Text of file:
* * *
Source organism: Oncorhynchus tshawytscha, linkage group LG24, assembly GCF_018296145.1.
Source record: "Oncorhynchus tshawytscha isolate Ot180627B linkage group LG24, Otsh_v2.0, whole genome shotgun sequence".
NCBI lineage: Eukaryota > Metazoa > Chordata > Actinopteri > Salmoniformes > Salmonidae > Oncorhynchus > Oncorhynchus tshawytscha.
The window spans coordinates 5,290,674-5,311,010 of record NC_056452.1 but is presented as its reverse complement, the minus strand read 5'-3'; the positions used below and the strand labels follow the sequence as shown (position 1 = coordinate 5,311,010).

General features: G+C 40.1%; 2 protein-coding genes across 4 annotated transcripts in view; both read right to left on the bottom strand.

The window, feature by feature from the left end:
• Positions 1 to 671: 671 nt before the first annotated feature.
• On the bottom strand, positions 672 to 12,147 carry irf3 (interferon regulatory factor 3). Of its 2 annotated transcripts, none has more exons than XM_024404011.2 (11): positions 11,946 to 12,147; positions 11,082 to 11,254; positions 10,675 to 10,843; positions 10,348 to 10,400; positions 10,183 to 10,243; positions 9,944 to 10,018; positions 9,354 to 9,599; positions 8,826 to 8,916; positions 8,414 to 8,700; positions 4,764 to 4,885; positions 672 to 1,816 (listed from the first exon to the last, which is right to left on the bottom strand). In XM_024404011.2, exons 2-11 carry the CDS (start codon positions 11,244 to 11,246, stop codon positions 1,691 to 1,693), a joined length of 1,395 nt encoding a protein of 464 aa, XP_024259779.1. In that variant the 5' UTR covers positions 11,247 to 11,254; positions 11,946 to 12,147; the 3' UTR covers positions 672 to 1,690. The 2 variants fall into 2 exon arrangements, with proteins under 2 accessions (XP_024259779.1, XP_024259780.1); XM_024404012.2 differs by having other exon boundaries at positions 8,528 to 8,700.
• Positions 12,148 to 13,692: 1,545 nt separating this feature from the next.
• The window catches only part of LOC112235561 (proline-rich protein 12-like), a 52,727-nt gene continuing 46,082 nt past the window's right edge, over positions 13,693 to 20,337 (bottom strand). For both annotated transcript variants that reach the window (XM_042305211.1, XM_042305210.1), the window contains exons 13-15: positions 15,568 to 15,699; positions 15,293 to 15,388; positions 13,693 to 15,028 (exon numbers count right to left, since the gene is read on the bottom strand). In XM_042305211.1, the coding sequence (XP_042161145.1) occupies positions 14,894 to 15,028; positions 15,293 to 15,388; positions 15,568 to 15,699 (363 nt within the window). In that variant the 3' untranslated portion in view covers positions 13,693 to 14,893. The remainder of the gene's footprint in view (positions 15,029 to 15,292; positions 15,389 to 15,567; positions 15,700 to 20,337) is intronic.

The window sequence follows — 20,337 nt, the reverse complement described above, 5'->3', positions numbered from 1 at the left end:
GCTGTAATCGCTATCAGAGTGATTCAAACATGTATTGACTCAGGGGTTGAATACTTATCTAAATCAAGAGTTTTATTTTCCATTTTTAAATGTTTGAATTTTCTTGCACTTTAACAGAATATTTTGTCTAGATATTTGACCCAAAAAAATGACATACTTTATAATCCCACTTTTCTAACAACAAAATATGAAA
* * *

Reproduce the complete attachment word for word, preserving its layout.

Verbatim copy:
Source organism: Oncorhynchus tshawytscha, linkage group LG24, assembly GCF_018296145.1.
Source record: "Oncorhynchus tshawytscha isolate Ot180627B linkage group LG24, Otsh_v2.0, whole genome shotgun sequence".
NCBI lineage: Eukaryota > Metazoa > Chordata > Actinopteri > Salmoniformes > Salmonidae > Oncorhynchus > Oncorhynchus tshawytscha.
The window spans coordinates 5,290,674-5,311,010 of record NC_056452.1 but is presented as its reverse complement, the minus strand read 5'-3'; the positions used below and the strand labels follow the sequence as shown (position 1 = coordinate 5,311,010).

General features: G+C 40.1%; 2 protein-coding genes across 4 annotated transcripts in view; both read right to left on the bottom strand.

The window, feature by feature from the left end:
• Positions 1 to 671: 671 nt before the first annotated feature.
• On the bottom strand, positions 672 to 12,147 carry irf3 (interferon regulatory factor 3). Of its 2 annotated transcripts, none has more exons than XM_024404011.2 (11): positions 11,946 to 12,147; positions 11,082 to 11,254; positions 10,675 to 10,843; positions 10,348 to 10,400; positions 10,183 to 10,243; positions 9,944 to 10,018; positions 9,354 to 9,599; positions 8,826 to 8,916; positions 8,414 to 8,700; positions 4,764 to 4,885; positions 672 to 1,816 (listed from the first exon to the last, which is right to left on the bottom strand). In XM_024404011.2, exons 2-11 carry the CDS (start codon positions 11,244 to 11,246, stop codon positions 1,691 to 1,693), a joined length of 1,395 nt encoding a protein of 464 aa, XP_024259779.1. In that variant the 5' UTR covers positions 11,247 to 11,254; positions 11,946 to 12,147; the 3' UTR covers positions 672 to 1,690. The 2 variants fall into 2 exon arrangements, with proteins under 2 accessions (XP_024259779.1, XP_024259780.1); XM_024404012.2 differs by having other exon boundaries at positions 8,528 to 8,700.
• Positions 12,148 to 13,692: 1,545 nt separating this feature from the next.
• The window catches only part of LOC112235561 (proline-rich protein 12-like), a 52,727-nt gene continuing 46,082 nt past the window's right edge, over positions 13,693 to 20,337 (bottom strand). For both annotated transcript variants that reach the window (XM_042305211.1, XM_042305210.1), the window contains exons 13-15: positions 15,568 to 15,699; positions 15,293 to 15,388; positions 13,693 to 15,028 (exon numbers count right to left, since the gene is read on the bottom strand). In XM_042305211.1, the coding sequence (XP_042161145.1) occupies positions 14,894 to 15,028; positions 15,293 to 15,388; positions 15,568 to 15,699 (363 nt within the window). In that variant the 3' untranslated portion in view covers positions 13,693 to 14,893. The remainder of the gene's footprint in view (positions 15,029 to 15,292; positions 15,389 to 15,567; positions 15,700 to 20,337) is intronic.

The window sequence follows — 20,337 nt, the reverse complement described above, 5'->3', positions numbered from 1 at the left end:
GCTGTAATCGCTATCAGAGTGATTCAAACATGTATTGACTCAGGGGTTGAATACTTATCTAAATCAAGAGTTTTATTTTCCATTTTTAAATGTTTGAATTTTCTTGCACTTTAACAGAATATTTTGTCTAGATATTTGACCCAAAAAAATGACATACTTTATAATCCCACTTTTCTAACAACAAAATATGAAA